In late 2022, the Treasury Laws Amendment (More Competition, Better Prices) Bill 2022 passed both houses of federal parliament. The relevant laws take effect from 9 November 2023 and significantly bolster the Unfair Contract Terms (UCT) regime in Australia.
For business owners and manager who are unfamiliar with the UCT regime, now is the time to revisit these laws.
Unfair Contract Terms
UCT laws have been in place since 2010 for consumer contracts, and since 2016 for ‘small business contracts’.
The purpose of the UCT laws is to prevent reliance on unfair terms in standard form contracts when dealing with consumers and small business.
Unfair contract terms are those which, if relied on:
(a) would cause a significant imbalance to the parties’ rights and obligations arising under the contract;
(b) are not reasonably necessary to protect the legitimate interests of a party;
(c) would cause detriment to the other party.
Examples of Unfair contract terms include:
(a) automatic renewals and contract rollovers;
(b) disproportionate or unilateral termination rights;
(c) provisions which seek to unreasonably limit a party’s liability (such as ‘blanket’ disclaimers)
(d) excessive termination fees;
(e) rights of one part to unilaterally vary the contract terms or fees.
Until now, businesses which contain UCTs in their standard form contracts were unable to rely on such terms. In other words, those terms were unenforceable.
Changes from 9 November 2023
From 9 November 2023, it is an offence to enter a standard form consumer or small business contract which contains UCTs. Courts will have the power to impose penalties simply for having an UCT in a consumer or small business contract. The maximum penalty that can apply (per contravention) is the greater of:
(a) $50 million;
(b) three (3) times the value derived from the UCT; or
(c) 30% of the adjusted turnover of the offending business during the period of the breach, or previous 12 months, whichever is longer.
The changes also extend the meaning of a ‘small business contract’ to cover a much larger array of businesses. The new definition of a ‘small business contract’ includes contracts for the supply of goods, services, or interests in land where at least one party employs fewer than 100 persons or a party’s turnover is less than $10million.
In practical terms, many if not most business will regularly enter into either consumer contracts or ‘small business contracts’ as defined under the new laws. This means that standard form ‘T&Cs’ must be carefully scrutinised to avoid inclusion of UCTs which may not only be void, but also now attract prosecution and penalties.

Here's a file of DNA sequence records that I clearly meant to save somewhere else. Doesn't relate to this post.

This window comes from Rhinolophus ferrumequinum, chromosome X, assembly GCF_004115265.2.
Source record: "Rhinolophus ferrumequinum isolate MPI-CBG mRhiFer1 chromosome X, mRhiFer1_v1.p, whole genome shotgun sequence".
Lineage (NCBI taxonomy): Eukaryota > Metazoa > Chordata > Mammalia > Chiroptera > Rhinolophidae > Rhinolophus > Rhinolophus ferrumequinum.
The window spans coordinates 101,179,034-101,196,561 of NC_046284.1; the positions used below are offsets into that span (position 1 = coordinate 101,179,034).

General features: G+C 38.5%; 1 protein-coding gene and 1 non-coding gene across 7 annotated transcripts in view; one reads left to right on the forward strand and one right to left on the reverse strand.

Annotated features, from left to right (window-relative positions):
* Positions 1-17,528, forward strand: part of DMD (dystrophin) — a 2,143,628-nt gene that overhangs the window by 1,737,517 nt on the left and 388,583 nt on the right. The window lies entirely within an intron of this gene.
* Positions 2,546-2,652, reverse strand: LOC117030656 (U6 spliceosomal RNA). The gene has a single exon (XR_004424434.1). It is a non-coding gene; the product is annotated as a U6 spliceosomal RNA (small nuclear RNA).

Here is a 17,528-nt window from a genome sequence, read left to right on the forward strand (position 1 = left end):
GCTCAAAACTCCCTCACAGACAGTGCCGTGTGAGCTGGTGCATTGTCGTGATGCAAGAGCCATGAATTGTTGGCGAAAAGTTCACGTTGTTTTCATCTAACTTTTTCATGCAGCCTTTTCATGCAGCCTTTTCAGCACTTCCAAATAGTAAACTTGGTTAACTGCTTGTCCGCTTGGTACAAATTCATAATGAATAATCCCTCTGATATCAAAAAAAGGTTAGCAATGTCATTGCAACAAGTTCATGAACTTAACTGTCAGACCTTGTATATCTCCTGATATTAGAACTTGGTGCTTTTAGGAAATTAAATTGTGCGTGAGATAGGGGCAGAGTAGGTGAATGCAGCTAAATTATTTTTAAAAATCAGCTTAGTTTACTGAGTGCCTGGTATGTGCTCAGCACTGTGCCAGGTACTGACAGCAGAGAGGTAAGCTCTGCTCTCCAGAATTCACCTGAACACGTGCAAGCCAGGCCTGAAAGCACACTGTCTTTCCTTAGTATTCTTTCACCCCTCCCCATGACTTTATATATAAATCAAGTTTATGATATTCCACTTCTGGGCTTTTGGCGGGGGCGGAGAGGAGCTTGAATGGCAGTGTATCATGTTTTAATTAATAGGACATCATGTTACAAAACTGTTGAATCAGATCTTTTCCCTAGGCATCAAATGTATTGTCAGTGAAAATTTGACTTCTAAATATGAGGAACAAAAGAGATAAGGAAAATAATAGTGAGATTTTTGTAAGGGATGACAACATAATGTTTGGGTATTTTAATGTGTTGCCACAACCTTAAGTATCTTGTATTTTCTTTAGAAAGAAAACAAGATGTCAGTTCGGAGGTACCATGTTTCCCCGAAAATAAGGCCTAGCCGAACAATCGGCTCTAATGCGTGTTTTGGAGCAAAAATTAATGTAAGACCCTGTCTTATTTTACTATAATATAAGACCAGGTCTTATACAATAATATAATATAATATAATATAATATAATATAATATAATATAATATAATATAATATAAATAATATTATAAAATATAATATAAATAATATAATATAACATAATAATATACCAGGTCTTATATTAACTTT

Types of contracts that may be affected
The types of ‘small business contracts’ that are potentially affected by UCT laws are very broad. Provided that the threshold requirements are met (as above), UCT laws may apply to standard terms and conditions for the supply of goods and services, end user licence agreements, standard T&Cs, leases, franchise agreements, equipment hire contracts, subcontractor agreements, construction contracts and contracts for financial products.
Contracts entered into before 9 November 2023
The new laws and penalties will not apply to contracts entered into before the new laws commence on 9 November 2023, however:
(a) if an affected contract is renewed after 9 November 2023, the laws will apply to the renewed contract;
(b) if an affected contract is amended after 9 November 2023, the new laws will apply to the amendment.
Notwithstanding the above, if a business is concerned that their standard form contracts contain unfair contract terms, advice should be sought about the affect of the current UCT laws in any case.
At NB Commercial Law we offer standard form contract UCT reviews, and full contract reviews.
Daniel Dash, Senior Associate
Daniel is part of the commercial law team at NB Lawyers – lawyers for employers working with individuals and business owners on a range of matters including business sales, buisness structuring, commercial contracts, corporations law, litigation, franchise law, intellectual law and taxation.